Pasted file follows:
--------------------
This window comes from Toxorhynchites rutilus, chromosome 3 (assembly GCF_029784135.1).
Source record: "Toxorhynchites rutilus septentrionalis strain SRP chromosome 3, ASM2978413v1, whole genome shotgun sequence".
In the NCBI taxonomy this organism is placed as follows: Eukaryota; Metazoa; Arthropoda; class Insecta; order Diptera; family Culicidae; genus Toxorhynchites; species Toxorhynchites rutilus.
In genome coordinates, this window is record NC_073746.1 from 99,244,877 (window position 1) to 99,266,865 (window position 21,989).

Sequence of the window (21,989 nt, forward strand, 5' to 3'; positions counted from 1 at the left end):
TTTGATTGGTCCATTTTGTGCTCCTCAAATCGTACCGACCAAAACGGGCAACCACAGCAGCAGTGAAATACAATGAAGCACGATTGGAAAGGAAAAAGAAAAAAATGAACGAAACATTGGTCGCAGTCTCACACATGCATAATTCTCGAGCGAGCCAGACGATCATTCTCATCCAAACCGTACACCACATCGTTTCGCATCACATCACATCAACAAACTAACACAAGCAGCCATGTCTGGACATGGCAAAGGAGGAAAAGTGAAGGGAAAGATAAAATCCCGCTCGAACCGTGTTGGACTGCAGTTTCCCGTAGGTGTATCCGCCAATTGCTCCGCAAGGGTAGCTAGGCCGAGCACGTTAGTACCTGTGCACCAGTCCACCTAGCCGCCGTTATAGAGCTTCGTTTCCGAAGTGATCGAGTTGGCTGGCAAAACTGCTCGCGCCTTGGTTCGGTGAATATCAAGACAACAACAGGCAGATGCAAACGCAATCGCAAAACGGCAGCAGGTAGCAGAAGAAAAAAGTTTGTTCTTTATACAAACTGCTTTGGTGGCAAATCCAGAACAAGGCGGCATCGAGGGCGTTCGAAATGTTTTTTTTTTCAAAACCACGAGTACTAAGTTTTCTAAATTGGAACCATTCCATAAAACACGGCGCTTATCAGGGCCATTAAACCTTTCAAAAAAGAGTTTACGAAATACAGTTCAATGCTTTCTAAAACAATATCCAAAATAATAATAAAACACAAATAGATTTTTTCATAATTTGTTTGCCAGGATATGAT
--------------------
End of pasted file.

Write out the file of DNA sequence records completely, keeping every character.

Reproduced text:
This window comes from Toxorhynchites rutilus, chromosome 3 (assembly GCF_029784135.1).
Source record: "Toxorhynchites rutilus septentrionalis strain SRP chromosome 3, ASM2978413v1, whole genome shotgun sequence".
In the NCBI taxonomy this organism is placed as follows: Eukaryota; Metazoa; Arthropoda; class Insecta; order Diptera; family Culicidae; genus Toxorhynchites; species Toxorhynchites rutilus.
In genome coordinates, this window is record NC_073746.1 from 99,244,877 (window position 1) to 99,266,865 (window position 21,989).

Sequence of the window (21,989 nt, forward strand, 5' to 3'; positions counted from 1 at the left end):
TTTGATTGGTCCATTTTGTGCTCCTCAAATCGTACCGACCAAAACGGGCAACCACAGCAGCAGTGAAATACAATGAAGCACGATTGGAAAGGAAAAAGAAAAAAATGAACGAAACATTGGTCGCAGTCTCACACATGCATAATTCTCGAGCGAGCCAGACGATCATTCTCATCCAAACCGTACACCACATCGTTTCGCATCACATCACATCAACAAACTAACACAAGCAGCCATGTCTGGACATGGCAAAGGAGGAAAAGTGAAGGGAAAGATAAAATCCCGCTCGAACCGTGTTGGACTGCAGTTTCCCGTAGGTGTATCCGCCAATTGCTCCGCAAGGGTAGCTAGGCCGAGCACGTTAGTACCTGTGCACCAGTCCACCTAGCCGCCGTTATAGAGCTTCGTTTCCGAAGTGATCGAGTTGGCTGGCAAAACTGCTCGCGCCTTGGTTCGGTGAATATCAAGACAACAACAGGCAGATGCAAACGCAATCGCAAAACGGCAGCAGGTAGCAGAAGAAAAAAGTTTGTTCTTTATACAAACTGCTTTGGTGGCAAATCCAGAACAAGGCGGCATCGAGGGCGTTCGAAATGTTTTTTTTTTCAAAACCACGAGTACTAAGTTTTCTAAATTGGAACCATTCCATAAAACACGGCGCTTATCAGGGCCATTAAACCTTTCAAAAAAGAGTTTACGAAATACAGTTCAATGCTTTCTAAAACAATATCCAAAATAATAATAAAACACAAATAGATTTTTTCATAATTTGTTTGCCAGGATATGAT